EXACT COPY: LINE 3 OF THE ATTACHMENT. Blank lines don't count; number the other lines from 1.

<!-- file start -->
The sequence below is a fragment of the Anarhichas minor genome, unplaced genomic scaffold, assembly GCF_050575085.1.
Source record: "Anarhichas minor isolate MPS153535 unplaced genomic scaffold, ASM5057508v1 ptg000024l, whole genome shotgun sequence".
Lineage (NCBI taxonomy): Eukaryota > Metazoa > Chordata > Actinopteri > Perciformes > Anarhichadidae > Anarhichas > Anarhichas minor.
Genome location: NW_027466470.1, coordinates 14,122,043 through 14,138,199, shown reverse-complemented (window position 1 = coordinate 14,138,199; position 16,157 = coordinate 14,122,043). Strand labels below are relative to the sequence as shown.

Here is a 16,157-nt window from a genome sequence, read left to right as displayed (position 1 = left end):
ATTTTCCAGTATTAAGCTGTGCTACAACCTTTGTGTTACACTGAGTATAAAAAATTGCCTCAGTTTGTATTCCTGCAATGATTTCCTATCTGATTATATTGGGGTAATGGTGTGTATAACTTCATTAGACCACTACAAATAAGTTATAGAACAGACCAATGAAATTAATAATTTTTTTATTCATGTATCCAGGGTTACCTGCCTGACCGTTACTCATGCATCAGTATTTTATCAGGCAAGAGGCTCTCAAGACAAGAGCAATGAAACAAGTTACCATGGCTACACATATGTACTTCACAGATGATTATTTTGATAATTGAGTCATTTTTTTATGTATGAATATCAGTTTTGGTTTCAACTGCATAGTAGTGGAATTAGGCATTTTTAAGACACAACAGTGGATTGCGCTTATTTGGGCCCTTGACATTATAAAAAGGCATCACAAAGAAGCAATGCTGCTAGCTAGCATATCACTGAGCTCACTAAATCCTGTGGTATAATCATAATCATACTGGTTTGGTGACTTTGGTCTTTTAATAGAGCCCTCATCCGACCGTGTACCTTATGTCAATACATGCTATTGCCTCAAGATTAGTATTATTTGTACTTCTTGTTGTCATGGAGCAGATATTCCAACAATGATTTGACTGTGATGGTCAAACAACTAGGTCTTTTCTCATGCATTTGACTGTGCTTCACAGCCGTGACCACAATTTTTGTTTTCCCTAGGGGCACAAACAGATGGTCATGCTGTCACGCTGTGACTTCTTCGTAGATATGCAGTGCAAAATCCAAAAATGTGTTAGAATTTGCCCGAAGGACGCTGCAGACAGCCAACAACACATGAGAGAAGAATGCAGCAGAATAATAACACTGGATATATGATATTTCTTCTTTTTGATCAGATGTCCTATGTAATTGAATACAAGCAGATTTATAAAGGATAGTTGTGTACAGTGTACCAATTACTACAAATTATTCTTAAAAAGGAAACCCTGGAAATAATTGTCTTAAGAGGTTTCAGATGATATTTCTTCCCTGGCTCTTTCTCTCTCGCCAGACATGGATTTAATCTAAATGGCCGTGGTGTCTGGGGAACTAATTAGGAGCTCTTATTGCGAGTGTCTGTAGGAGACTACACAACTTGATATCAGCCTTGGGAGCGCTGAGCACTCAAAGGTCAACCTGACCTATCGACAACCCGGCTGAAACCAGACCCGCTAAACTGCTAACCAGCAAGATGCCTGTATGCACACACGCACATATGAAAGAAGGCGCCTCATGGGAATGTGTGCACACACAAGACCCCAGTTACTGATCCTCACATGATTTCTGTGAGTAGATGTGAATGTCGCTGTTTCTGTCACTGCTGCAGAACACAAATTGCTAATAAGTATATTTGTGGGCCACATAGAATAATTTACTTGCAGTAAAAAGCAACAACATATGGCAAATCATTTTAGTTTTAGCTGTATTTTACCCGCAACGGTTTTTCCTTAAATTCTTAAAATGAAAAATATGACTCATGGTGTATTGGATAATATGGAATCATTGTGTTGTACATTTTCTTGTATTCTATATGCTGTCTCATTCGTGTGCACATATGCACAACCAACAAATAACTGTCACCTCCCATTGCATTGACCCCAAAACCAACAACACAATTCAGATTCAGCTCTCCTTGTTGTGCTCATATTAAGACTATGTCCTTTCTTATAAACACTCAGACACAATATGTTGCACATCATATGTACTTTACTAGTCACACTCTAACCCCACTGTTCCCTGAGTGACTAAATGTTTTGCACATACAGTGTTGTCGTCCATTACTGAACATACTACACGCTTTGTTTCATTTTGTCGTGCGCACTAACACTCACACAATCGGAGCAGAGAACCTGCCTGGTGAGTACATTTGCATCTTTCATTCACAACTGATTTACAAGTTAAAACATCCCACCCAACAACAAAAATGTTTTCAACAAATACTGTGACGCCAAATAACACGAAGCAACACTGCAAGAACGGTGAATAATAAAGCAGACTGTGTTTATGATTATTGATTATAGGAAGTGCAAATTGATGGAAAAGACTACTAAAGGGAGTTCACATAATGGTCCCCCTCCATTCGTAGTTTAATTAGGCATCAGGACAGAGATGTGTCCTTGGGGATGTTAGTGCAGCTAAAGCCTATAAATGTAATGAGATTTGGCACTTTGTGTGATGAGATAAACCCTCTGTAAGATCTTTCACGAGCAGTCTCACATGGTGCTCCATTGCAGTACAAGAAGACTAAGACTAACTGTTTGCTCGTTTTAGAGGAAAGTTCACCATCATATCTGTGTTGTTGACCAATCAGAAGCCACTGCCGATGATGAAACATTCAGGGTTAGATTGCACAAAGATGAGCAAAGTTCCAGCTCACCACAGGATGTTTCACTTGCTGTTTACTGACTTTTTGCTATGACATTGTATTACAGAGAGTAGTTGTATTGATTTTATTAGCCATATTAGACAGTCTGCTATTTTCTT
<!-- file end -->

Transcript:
Lineage (NCBI taxonomy): Eukaryota > Metazoa > Chordata > Actinopteri > Perciformes > Anarhichadidae > Anarhichas > Anarhichas minor.